Summer 2013 Rowing Regatta, Clive River.
I looked along the row of parents supporting their offspring and counted 9 of us all reading ‘The Luminaries’ by Eleanor Catton which had recently won the 2013 Man Booker Prize. A few weeks later, I was discovering that while many people had bought or borrowed the book I knew very few who had finished it – let alone understood or enjoyed it.
‘The Bone People’ by Keri Hulme, a Booker Prize winner in 1984, suffered the same fate and as a young library assistant I remember dozens of library members returning it unfinished. I read it myself and while I found it ‘so so’ it has always sat in the back of my mind. I reread it a few months ago and wow. I will no doubt read ‘The Luminaries’ again too – because I have to figure out the zodiac references and I completely missed that each chapter was half the length of the previous ones and that’s why I felt ‘rushed’ the closer to the end I got; so interesting!
Good fiction can sometimes feel a bit too ‘clever’ on first reading, making us feel incompetent or dull for not ‘getting it’. I remember reading ‘Mrs Dalloway’ by Virginia Woolf. I struggled through it the first time feeling completely confused because the entire book is written as internal monologues but it skips from one person to another – without telling you whose head you are in! By the time I reached the last page I vividly remember starting straight over again from the front because I’d finally figured out how to read it!
‘The Matriach’ by Witi Ihimaera, Wattie Book of the Year 1986, was another astounding book. It contained huge blocks of text in Italian. I remember feeling so disconcerted and disoriented because I really wanted to know what was happening but I just didn’t understand the language. Well guess what: welcome to the struggles of Maori in the land alienation shenanigans by European settlers and Land Courts. This was such a powerful way to force the reader to empathise with the main characters and their struggle comprehending the whole new ‘language’ of land ownership.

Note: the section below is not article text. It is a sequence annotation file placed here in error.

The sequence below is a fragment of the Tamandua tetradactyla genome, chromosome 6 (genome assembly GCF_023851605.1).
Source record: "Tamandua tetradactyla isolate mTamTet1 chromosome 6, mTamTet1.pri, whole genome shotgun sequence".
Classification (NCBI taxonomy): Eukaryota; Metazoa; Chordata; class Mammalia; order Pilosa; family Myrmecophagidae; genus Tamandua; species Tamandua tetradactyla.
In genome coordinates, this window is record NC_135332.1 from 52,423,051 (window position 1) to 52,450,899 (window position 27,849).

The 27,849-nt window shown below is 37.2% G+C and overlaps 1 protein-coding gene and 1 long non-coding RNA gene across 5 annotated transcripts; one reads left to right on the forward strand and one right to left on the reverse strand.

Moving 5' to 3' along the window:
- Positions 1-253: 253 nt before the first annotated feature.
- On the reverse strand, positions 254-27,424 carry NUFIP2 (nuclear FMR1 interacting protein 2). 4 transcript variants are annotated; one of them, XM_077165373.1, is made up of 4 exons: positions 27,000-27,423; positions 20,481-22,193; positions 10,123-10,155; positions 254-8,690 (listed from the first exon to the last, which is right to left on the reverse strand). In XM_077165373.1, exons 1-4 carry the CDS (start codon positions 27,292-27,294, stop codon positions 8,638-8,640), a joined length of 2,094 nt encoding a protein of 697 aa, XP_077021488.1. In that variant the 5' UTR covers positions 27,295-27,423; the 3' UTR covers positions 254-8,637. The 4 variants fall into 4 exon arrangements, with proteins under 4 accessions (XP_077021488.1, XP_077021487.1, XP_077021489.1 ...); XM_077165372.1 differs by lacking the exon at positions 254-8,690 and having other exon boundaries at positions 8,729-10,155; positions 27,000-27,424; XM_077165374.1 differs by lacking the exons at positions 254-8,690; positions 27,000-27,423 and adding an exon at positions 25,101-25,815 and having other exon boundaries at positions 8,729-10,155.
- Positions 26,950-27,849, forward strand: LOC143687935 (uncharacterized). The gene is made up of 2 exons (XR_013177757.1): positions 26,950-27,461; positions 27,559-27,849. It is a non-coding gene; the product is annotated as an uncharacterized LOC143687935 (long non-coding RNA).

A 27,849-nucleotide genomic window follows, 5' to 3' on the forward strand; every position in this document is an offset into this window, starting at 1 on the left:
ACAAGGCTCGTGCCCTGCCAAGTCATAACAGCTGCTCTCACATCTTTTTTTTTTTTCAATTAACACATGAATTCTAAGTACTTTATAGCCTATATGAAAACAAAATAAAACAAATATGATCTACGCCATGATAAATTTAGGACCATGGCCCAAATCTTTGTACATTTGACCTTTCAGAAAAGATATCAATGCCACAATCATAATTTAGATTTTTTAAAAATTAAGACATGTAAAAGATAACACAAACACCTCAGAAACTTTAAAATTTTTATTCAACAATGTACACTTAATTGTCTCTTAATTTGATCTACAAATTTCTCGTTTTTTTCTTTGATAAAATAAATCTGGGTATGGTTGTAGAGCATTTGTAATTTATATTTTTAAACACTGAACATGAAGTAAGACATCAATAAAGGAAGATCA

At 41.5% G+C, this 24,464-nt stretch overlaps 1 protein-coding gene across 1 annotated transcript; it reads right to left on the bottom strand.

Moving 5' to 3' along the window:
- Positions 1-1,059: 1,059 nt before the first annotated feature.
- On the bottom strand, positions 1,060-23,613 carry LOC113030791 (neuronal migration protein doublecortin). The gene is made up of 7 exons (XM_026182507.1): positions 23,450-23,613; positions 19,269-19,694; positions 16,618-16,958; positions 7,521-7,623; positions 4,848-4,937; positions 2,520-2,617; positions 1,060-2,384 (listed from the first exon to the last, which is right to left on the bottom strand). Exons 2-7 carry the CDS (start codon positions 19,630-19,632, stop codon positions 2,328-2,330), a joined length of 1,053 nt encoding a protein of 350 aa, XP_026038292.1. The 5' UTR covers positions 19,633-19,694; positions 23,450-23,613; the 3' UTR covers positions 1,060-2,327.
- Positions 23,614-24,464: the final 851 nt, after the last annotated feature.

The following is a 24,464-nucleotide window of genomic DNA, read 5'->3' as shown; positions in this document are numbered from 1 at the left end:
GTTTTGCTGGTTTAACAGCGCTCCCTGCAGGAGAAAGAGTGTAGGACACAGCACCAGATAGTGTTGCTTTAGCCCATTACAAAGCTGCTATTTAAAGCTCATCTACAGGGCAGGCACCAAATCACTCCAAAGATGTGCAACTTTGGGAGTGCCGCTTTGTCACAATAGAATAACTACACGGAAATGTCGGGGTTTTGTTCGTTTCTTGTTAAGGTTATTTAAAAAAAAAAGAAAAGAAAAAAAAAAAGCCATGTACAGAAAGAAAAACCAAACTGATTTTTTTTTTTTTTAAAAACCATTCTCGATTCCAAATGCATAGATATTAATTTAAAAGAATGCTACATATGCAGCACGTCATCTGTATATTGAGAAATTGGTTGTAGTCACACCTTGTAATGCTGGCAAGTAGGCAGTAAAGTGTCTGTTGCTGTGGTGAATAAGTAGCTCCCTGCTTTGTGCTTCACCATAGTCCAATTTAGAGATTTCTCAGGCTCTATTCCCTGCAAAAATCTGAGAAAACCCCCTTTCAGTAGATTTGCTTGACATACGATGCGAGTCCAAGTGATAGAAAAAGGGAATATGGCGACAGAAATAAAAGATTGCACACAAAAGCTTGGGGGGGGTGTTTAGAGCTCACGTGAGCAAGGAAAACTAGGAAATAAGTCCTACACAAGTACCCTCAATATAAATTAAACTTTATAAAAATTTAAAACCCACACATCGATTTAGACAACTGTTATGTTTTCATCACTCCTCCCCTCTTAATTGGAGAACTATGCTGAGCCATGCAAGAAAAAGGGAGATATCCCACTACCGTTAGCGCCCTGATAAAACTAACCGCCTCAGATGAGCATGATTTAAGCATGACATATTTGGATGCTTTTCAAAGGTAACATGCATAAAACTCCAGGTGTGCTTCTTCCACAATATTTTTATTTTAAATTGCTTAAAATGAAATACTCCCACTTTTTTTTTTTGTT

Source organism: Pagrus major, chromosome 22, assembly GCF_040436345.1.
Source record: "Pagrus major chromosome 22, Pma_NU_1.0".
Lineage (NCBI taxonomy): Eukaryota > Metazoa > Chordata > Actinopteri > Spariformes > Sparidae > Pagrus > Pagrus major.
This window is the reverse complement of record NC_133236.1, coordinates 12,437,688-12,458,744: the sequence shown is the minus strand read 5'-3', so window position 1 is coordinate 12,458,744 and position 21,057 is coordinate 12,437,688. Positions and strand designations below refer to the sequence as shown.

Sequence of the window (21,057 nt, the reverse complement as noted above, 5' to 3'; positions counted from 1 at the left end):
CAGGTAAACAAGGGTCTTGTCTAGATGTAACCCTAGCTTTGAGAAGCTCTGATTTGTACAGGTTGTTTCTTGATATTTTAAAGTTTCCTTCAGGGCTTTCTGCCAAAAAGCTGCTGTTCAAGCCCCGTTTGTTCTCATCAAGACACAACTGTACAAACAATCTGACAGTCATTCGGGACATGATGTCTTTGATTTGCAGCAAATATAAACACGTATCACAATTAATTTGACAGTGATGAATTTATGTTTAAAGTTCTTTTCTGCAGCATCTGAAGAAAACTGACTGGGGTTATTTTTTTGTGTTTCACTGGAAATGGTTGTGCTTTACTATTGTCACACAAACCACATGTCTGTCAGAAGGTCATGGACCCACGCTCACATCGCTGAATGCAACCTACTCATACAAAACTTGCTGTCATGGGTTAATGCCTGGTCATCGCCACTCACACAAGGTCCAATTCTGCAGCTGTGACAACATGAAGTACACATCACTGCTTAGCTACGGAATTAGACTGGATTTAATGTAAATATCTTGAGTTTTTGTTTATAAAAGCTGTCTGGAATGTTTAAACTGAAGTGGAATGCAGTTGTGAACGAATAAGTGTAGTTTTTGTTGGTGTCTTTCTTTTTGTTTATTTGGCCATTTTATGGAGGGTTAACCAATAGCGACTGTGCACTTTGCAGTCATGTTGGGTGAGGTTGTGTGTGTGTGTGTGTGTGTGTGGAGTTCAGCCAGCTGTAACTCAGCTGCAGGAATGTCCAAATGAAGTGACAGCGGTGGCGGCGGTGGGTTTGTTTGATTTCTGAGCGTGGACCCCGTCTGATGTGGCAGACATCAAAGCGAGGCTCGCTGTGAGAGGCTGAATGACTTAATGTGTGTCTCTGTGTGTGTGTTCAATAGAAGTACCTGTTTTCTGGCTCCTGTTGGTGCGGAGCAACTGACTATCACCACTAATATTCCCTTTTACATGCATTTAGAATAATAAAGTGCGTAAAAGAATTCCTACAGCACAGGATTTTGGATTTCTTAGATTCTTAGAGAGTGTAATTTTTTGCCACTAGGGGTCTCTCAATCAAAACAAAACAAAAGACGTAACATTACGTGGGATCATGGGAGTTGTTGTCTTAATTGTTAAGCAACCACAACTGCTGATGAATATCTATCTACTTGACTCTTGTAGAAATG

Award winning literature is a funny business. Literary prizes have been awarded since the days of the Greek playwrights and for millennia there have been arguments about what constitutes an award winner. We want awards to be clear markers of excellence but there are no absolute standards for judging aesthetic matters. The criteria for excellence in literature are entirely subjective; It all comes down to personal taste.
The Library has just launched a collection of award winning books for readers to get their teeth into so pop on down to your local library or view online: List: “Award Winners” on www.library.org.nz
Jo’s pick of interesting ‘new’ Award Winners
- A Tale for the time being by Ruth Ozeki
- Bleeding Edge by Thomas Pynchon
- The Testament of Mary by Colm Tobin
- J by Howard Jacobson
- To rise again at a decent hour by Joshua Ferris
- The Ploughman by Kim Zupan
- All the birds singing by Evie Wyld